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May was an interesting reading month. While I read mostly new books this month, I also read a couple I’ve had on my TBR list for a while (and they were both five stars!).

books read in may 2024

My goal in writing these posts is to share thoughts about what I liked and didn’t like about the books I’ve been reading lately to help you figure out whether or not a book might work for you. Just because a book didn’t work for me doesn’t mean it won’t work for you. I try to write my reviews and summaries so you can decide if it’s something you will like . . . even if I didn’t.

Even though it’s not quite summer yet, in my opinion, May is the beginning of summer reading for me, and you can definitely tell by some of my selections.

I would love to hear if you’ve read any of these books and what you thought about them, plus any recommendations you may have for me. Please share your thoughts below!

What I Read in May 2024: What Worked and What Didn’t

How to End a Love Story by Yulin Kuang

How to End a Love Story by Yulin Kuang

Can a relationship between a woman and the man who was driving the car that killed her sister actually work? Crazy premise, right? I was really interested in reading this book because I thought it had such an interesting premise. (And it does.) While I liked it enough to finish it, there were some parts that just didn’t work for me. First, it was simply too open door for me. I get that some romance books are going to have some spice, and I’m typically pretty good about skipping those scenes. But in this one, once they open the door, they have a hard time closing it (metaphorically speaking). Second, the main protagonist (Helen) obviously has really negative feelings about Grant, the antagonist. She can hardly stand to be in the same room as him because of the negative association. You can feel the tension! But the transition from that point to the two getting together happens surprisingly fast in a way that just didn’t seem realistic. That being said, I do think Kuang can write, and I would be open to seeing what she does in the future.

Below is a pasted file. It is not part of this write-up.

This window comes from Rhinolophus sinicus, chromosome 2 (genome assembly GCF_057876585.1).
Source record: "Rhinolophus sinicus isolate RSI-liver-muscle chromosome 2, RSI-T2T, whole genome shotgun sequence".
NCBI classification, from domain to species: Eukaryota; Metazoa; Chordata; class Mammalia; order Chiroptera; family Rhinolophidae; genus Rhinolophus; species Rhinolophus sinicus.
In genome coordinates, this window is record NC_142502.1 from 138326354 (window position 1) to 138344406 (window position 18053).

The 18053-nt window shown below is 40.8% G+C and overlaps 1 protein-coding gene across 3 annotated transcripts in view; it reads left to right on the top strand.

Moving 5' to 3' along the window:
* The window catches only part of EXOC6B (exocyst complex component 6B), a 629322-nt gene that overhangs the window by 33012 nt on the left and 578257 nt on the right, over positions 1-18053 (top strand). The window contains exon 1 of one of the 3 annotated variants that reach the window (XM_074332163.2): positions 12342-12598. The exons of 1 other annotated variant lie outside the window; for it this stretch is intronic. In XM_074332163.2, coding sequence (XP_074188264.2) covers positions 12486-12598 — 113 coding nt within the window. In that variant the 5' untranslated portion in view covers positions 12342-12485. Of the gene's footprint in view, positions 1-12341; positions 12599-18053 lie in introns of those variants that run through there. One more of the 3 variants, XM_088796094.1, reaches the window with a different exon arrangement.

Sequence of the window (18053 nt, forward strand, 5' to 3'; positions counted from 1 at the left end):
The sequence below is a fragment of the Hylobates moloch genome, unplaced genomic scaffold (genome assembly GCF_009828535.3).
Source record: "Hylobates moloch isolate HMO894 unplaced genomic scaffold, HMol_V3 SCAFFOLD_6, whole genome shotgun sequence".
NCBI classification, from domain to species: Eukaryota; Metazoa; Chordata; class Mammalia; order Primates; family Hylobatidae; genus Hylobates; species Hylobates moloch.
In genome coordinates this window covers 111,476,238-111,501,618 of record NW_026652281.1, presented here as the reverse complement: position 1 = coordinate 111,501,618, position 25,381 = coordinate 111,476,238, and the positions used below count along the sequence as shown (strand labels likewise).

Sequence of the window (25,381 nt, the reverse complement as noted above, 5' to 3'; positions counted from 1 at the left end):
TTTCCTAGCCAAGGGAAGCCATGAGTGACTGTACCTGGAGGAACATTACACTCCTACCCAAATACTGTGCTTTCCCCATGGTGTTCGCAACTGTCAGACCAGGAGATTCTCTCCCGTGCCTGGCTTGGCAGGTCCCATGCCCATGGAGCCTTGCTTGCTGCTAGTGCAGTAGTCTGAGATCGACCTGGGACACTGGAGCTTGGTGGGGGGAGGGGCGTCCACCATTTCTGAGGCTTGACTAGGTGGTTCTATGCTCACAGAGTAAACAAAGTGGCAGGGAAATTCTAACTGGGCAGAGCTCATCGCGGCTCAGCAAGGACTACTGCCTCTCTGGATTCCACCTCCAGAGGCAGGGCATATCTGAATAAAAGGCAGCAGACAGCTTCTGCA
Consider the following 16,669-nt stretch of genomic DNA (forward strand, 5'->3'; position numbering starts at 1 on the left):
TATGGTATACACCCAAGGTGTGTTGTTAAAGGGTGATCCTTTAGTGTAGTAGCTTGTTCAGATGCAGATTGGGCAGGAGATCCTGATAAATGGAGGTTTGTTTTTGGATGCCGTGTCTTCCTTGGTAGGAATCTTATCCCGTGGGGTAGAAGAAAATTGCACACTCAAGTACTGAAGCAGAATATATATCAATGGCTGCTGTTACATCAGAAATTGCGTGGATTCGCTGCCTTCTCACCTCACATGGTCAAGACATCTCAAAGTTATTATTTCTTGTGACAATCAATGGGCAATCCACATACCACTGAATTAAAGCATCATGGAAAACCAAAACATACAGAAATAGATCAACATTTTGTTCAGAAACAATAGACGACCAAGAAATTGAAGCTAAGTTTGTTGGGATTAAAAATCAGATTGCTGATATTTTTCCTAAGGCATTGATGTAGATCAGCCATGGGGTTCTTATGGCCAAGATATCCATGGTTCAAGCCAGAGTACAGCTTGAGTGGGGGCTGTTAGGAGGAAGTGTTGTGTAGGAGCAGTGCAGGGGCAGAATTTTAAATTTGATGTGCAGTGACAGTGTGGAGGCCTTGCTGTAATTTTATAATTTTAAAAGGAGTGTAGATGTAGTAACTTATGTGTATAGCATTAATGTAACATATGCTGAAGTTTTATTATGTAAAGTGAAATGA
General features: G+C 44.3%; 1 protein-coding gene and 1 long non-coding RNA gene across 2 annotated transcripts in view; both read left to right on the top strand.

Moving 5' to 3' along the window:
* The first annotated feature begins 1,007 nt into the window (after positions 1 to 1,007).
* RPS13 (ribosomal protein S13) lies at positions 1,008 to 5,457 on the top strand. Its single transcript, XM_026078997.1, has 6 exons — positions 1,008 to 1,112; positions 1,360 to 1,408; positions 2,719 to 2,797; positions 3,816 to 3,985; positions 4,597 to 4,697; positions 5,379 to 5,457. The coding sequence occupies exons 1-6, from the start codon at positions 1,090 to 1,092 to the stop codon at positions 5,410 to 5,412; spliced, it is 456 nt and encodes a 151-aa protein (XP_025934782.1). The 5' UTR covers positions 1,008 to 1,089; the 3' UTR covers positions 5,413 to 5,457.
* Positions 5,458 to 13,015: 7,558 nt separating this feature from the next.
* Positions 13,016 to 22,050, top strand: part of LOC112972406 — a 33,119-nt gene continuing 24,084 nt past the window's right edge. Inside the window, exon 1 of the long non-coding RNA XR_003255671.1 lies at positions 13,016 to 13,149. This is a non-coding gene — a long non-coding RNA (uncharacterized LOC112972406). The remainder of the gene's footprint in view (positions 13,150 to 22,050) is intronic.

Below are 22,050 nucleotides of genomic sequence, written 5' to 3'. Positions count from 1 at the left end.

The Heaven and Earth Grocery Store

The Heaven and Earth Grocery Store by James McBride

This book has been on my TBR list since it came out last summer. I’m only sad that it took me so long to read it. I loved this book! I enjoyed it so much that it gave me a serious book hangover after I finished it. I simply wanted more. The book centers around a Jewish couple, Moshe and Chona. Moshe owns the local theater, and Chona owns the local grocery store. The book explores race issues, anti-semitism, class, and what happens when all of these things intersect.

The Paris Novel by Ruth Reichl

The Paris Novel by Ruth Reichl

This is one of the new 2024 books I was most excited to read this summer. First, what I wouldn’t give to be able to eat at least some of the food in this book. In fact, now that I think about it, I’m surprised Reichl didn’t include some recipes. Besides being mouthwatering, this is also a book about the transformation of a woman who lived in the shadow of her narcissistic mother and how she learns to find her voice and identity. Ironically, Stella’s transformation is prompted when her mother dies, and she leaves her with a trip to Paris and a mandate that she doesn’t return until she uses up all of the money. Stella goes reluctantly, and she finds so much more. This book is a love letter to food, books, community, friendship, and more. If you love a found family novel, this book may be for you. And at only 288 pages, it’s a relatively quick read.